Wednesday, March 4, 2009

The Highest Potential

An article I received

This articles ends like this - “children anxious to learn, anxious to help, itching to be and become, he would see what every traveller with time on his hands sees: the tremendous, untapped genius and energy of youth in Africa. And he might ask, as I ask: where does it go? What happens to them? What is it that keeps killing hope in Africa?”

What I’ve seen in Jasford and Patel

Last July I started working with a young guy named Jasford, he had worked hard at Forest Fruits for 6 months to save about $150.  He managed to save by living at home and commuting from his village to save on rent and food, and he also avoided alcohol and splurging on nice clothes.  When the honey season ended, he worked with his brother, they started one of the millions of informal businesses in Zambia. Jasford wanted to go to college to learn how to be a mechanic, he needed $2000 to pay for tuition.  With his brother they bought and sold gasoline from the nearest fuel pump which is 300km away.  After 6 more months passed, he had almost $500 saved.  Someone suggested he buy a cow and sell it when prices would go up for Christmas.  He spent the $250 on the cow, unfortunately it died and he only got $50 from the carcass. 

There goes some hope.

But he was far from giving up.  We met and went over the numbers, he kept repeating how important profits were, not revenues.  We found that he could make the most money by working at Forest Fruits and going to buy gasoline on weekends, then his brother could sit by the road and sell the fuel while he was at work.  He was on his way, it was going to take two years, but that was alright.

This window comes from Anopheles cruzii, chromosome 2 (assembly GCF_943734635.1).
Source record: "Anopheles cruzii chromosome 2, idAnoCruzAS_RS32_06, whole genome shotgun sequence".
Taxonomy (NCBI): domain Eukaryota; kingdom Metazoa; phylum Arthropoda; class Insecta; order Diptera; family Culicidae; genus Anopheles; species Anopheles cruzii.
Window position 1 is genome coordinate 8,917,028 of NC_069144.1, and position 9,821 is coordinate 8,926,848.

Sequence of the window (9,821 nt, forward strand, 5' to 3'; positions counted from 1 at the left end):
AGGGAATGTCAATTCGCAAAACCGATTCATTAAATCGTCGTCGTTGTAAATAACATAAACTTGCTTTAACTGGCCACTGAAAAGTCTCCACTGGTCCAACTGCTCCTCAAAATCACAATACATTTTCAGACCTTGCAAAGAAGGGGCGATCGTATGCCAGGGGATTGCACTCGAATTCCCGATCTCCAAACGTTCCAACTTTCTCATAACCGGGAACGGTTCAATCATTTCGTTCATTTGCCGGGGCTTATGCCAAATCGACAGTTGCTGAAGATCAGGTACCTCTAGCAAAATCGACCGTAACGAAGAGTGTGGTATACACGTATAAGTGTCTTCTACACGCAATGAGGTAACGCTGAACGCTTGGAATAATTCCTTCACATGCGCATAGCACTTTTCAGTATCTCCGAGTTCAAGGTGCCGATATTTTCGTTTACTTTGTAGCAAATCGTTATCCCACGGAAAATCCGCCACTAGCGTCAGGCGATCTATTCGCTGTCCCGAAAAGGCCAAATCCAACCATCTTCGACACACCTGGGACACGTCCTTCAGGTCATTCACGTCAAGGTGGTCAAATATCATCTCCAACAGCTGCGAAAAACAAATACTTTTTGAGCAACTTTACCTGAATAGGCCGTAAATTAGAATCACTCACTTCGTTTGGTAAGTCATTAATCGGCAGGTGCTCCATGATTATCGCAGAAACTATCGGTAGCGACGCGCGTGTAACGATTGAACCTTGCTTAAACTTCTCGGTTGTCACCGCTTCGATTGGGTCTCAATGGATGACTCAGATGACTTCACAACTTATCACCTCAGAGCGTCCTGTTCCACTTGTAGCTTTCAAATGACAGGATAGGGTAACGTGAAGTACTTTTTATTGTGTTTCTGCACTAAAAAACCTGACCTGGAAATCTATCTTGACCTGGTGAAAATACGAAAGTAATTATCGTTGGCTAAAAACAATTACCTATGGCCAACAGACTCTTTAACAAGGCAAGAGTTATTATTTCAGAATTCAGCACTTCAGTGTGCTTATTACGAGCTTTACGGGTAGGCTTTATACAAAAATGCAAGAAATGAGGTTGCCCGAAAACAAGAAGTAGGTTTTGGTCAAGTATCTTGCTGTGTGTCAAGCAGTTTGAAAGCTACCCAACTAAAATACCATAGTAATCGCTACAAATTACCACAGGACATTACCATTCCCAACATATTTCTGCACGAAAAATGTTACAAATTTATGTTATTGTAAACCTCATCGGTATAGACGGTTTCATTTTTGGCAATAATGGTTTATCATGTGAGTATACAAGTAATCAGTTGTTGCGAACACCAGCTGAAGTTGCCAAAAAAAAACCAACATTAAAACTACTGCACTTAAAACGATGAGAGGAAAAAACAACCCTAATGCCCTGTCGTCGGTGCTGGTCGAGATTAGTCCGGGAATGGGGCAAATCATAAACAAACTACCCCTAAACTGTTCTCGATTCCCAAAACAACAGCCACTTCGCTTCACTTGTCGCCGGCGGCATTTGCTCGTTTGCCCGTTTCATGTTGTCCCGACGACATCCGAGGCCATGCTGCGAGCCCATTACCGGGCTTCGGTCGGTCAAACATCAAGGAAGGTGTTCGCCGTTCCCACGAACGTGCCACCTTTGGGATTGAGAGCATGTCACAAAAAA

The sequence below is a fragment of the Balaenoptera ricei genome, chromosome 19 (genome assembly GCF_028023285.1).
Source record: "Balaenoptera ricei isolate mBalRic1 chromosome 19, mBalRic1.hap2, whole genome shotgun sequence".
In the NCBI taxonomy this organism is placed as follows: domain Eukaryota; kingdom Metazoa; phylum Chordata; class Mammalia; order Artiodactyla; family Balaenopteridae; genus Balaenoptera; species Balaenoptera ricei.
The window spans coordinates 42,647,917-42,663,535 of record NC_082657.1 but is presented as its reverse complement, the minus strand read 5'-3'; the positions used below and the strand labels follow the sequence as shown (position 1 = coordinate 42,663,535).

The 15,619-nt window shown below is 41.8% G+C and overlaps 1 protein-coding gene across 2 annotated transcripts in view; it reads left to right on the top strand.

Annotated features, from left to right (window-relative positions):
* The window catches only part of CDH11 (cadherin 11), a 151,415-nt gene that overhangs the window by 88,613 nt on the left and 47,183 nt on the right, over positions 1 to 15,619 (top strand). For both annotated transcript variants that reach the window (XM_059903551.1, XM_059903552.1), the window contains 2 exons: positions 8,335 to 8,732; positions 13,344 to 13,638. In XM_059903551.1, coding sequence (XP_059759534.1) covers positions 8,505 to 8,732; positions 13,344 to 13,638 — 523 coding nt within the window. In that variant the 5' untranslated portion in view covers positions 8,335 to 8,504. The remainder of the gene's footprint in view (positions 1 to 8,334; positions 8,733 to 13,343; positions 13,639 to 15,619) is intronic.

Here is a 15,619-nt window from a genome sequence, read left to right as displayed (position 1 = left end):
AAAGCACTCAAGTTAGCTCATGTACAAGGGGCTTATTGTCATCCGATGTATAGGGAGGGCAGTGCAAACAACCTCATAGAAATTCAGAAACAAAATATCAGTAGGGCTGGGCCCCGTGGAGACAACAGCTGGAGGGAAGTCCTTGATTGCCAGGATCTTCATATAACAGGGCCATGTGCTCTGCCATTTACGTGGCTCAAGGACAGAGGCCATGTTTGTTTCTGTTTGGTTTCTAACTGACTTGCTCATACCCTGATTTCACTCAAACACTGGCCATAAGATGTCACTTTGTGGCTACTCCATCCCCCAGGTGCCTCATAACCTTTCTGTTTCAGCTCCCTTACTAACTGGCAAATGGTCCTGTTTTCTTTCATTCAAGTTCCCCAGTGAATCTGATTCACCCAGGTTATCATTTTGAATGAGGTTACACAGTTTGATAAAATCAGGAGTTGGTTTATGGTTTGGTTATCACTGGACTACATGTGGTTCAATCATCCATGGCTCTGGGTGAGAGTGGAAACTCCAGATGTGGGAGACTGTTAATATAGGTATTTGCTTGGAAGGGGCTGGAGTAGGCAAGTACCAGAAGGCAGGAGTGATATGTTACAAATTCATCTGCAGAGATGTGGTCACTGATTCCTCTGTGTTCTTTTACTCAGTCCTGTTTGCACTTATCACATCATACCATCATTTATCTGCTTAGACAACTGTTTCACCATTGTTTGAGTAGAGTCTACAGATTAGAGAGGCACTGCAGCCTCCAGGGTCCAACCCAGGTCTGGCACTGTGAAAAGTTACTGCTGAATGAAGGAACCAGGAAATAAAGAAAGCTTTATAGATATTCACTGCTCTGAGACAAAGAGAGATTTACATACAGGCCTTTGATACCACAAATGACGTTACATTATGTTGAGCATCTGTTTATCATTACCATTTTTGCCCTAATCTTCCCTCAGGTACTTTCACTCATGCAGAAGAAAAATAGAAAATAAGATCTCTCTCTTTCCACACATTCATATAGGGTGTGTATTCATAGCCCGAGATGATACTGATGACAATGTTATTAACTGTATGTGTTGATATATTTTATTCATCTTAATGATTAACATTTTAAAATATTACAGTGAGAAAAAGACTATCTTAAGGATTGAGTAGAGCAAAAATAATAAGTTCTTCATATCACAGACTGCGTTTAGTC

Jasford then asked me to help him with mathematics so he could pass his entrance exam.  I asked him to bring his final high school exam, and we’d start there.  We sat for a good 6 hours trying to get through the first question, and it became obvious that somehow he had passed grade 12 without ever knowing what a variable was – for example, in the equation “x + 5 = 21”, he wasn’t taught how to solve for the variable x, or even the concept.

The government high school had failed him…there goes some more hope.

His friend Patel is another example of a young guy who works so hard I can’t help but dream a better future for him.  This guy is the ultimate handyman and he’s only 20 years old.

But.  Just today his relatives came and asked the boss if he could be excused from work today to attend a funeral.  How does this effect his approach to planning for the future?  His hope?



I work with another amazing guy named Evans, and I would love to have him as a guest on my blog one day as well.  He is in the second highest position in the company, and yet you can find him without a dollar to splurge on a cold drink.  For months his nephews and cousins were staying at his house and eating for free.  They would sit around while he worked over 40 hours a week and studied another 20 hours for business management degree via distance education.  They just sat.

Even though Evans has found a way to make a good life for his wife and kids, he is part of a system that can pull him back.  Why should anyone work as hard as Evans when they see that he doesn’t even get to keep the rewards?


“Where does it all go?“

 In some ways it may not be all that different from Canada, we get older, more cynical and sometimes more humble.  It reminds me of something Ralph Nader said last year at the EWB conference: our 20’s are beautiful because we don’t know what isn’t possible.

Here in Zambia its just more severe and systemic, things we (in Canada) take for granted such as health care, education, law enforcement… just don’t work well in Zambia.  Everyone starts out with a truckload of hope and potential, but as the years go by, as most attempts become failures due to circumstances beyond control, then the natural result is a sincere life of living within your means.  You become modest and VERY risk adverse.

This is why I strongly believe the highest potential and the biggest rewards will come from empowering Zambians who are in their 20's.

(3 weeks ago Jasford started studying to do electrical work at a college in Kitwe, his church has sponsored him for the part of the tuition)


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